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noritsu mp1600


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  I am thinking about purchasing a reconditioned mp 1600 printer and would like to chat with anyone about the printer and your experience with it. Does any one know what I should be paying for a reconditioned unit.  I got a quote of 30K with a 90 day warranty.  Is this a good price?  What problems if any should I be anticipating?   Any and all information that you can share would be invaluable and much appreciated.  Thank you in advance for your imput.



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Where are you? (30K in what format?) Pounds USD Shillings rupees, ruffies?  ;D

I'm in the US so all my quotes will be USD.

Find out how many exposures and time is on it. There are two counters below the on switch (close to the floor) Top one is hour meter and bottom is print count. Both readings will sell us a clue about what it's done.

It will cost about 2k per year to keep it in good shape. 1k in real parts and 1k set aside to purchase a filter wheel every 4 or 5 years. (sound about right, all you mp users?)

Is it a stand alone, or a 27XX?  SM or RA?  Coming from a 1 hour or pro lab?

I have had a 2301 and Mp1600. Both use the same processor. The only diff is MP uses fiber optics to communicate to the printer. One or two boards are different but all other  hard parts are the same.

The first thing I would lose is the number 2 turn guide. This (as does the 2301) uses soft sponge rollers in the CD turn guide. The only reason for this is so you will buy new ones in a year when those wear out. :K) I've been using a number 6 turn guide in it's place for a long time. The only other thing that I don't like about the processor design is the top plastic part of the rack. It, by design, will make your machine run filthy if you don't clean it often.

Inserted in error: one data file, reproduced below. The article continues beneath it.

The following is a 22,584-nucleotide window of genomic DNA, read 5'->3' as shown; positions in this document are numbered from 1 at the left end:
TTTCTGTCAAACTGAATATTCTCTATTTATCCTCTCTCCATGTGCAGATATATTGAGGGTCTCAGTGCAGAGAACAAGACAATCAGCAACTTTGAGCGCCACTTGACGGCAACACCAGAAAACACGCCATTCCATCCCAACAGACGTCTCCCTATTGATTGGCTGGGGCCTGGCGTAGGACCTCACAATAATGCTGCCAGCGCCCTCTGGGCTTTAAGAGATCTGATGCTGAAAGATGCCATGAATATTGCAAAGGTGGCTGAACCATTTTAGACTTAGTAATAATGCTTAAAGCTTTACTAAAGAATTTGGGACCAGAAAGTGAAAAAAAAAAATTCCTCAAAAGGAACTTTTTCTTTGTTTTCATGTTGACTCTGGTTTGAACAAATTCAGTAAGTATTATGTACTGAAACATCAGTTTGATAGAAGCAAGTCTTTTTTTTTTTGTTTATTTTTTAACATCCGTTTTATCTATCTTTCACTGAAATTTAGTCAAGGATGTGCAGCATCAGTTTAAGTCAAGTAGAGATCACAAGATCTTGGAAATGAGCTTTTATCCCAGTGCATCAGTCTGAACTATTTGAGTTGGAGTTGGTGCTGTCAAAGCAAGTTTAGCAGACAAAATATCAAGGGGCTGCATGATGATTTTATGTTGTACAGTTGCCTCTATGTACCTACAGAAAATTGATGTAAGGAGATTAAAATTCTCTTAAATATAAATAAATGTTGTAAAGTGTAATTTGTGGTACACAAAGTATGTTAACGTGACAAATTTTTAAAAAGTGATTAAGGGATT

Don't forget even if it's a stand alone it will have a software package and a PCI card to put in a PC. Otherwise your looking at 10 to 12K to get said stand alone kit for Noritsu.

One thing to check if the machine is operational is print contrast. It is directly affected by the condition of the filter wheel. (a 5000 dollar part) Pro paper like supra will not look good if the filter wheel needs replacing. Royal and edge will look better so see if you can do a MLVA setup with Supra and check print quality.

Check the mag balances and look for someone jacking up the contrast to compensate for a bad filter wheel. (long enough to gig you with the machine) >:(

First design and second design MLVA heads......Doesn't really matter. Some might ring in and argue this but I don't think it's a big deal. I think it's a bigger deal to have the second design power supply than the head.

There are a few other things that you'll want to check if your getting serious. I'll advise if you need. Overall it's a great machine with a bullitproof print head and fast printer.

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  • 4 weeks later...

This is a great printer. Fast and pretty realiable. And now you can pick up a reconditioned one for very cheap. (I recommend a stand alone with a powerful PC)

Mechanically it does need some maintanance from time to time. Gears and rollers need the most replacing on the crossover racks like retired mentioned in his post.

I have experienced problems with the two arms that grab the paper. They need to be adjusted once a year. They tend to become uneven, causing the paper to become screwed. Adusting the arms through the menu is a temporary solution until it becomes too excessive. Also the felt tips on the arms eventually wear out and the entire arm need to be replaced.

It is almost impossible to print pictures with borders on this machine.

By the way, how do the newer Noritsu machines transfer paper from the magazine to the exposure section?